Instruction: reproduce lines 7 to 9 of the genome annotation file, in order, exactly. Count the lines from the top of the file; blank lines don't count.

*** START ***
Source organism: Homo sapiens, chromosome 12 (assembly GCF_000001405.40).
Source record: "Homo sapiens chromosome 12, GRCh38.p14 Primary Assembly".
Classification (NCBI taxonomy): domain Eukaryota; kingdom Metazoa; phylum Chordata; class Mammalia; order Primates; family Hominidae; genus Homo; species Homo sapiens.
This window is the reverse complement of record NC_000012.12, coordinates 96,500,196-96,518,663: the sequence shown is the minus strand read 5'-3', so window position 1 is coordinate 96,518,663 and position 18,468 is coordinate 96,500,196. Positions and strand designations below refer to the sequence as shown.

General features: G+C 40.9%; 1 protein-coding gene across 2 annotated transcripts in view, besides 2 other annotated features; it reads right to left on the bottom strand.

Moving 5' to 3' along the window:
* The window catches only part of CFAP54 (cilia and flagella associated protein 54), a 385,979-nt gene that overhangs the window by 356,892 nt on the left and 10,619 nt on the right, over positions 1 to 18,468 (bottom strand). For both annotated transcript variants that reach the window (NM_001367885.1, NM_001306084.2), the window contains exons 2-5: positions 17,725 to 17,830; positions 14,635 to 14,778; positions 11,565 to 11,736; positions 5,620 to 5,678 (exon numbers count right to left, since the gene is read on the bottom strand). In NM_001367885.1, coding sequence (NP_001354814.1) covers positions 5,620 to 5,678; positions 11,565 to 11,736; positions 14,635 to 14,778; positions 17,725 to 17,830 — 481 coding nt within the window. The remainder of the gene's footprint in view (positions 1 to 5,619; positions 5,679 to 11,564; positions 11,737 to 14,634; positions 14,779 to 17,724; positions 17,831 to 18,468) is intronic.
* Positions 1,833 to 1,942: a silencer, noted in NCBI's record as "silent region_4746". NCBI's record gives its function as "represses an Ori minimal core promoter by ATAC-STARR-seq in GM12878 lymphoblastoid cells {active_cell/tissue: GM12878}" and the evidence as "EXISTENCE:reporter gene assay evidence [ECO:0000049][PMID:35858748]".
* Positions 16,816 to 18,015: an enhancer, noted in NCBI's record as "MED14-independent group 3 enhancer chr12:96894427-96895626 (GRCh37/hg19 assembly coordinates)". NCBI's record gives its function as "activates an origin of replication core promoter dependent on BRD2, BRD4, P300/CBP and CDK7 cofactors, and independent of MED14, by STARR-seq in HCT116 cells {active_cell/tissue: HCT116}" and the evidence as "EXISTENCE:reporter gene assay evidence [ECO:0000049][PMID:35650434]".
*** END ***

* The window catches only part of CFAP54 (cilia and flagella associated protein 54), a 385,979-nt gene that overhangs the window by 356,892 nt on the left and 10,619 nt on the right, over positions 1 to 18,468 (bottom strand). For both annotated transcript variants that reach the window (NM_001367885.1, NM_001306084.2), the window contains exons 2-5: positions 17,725 to 17,830; positions 14,635 to 14,778; positions 11,565 to 11,736; positions 5,620 to 5,678 (exon numbers count right to left, since the gene is read on the bottom strand). In NM_001367885.1, coding sequence (NP_001354814.1) covers positions 5,620 to 5,678; positions 11,565 to 11,736; positions 14,635 to 14,778; positions 17,725 to 17,830 — 481 coding nt within the window. The remainder of the gene's footprint in view (positions 1 to 5,619; positions 5,679 to 11,564; positions 11,737 to 14,634; positions 14,779 to 17,724; positions 17,831 to 18,468) is intronic.
* Positions 1,833 to 1,942: a silencer, noted in NCBI's record as "silent region_4746". NCBI's record gives its function as "represses an Ori minimal core promoter by ATAC-STARR-seq in GM12878 lymphoblastoid cells {active_cell/tissue: GM12878}" and the evidence as "EXISTENCE:reporter gene assay evidence [ECO:0000049][PMID:35858748]".
* Positions 16,816 to 18,015: an enhancer, noted in NCBI's record as "MED14-independent group 3 enhancer chr12:96894427-96895626 (GRCh37/hg19 assembly coordinates)". NCBI's record gives its function as "activates an origin of replication core promoter dependent on BRD2, BRD4, P300/CBP and CDK7 cofactors, and independent of MED14, by STARR-seq in HCT116 cells {active_cell/tissue: HCT116}" and the evidence as "EXISTENCE:reporter gene assay evidence [ECO:0000049][PMID:35650434]".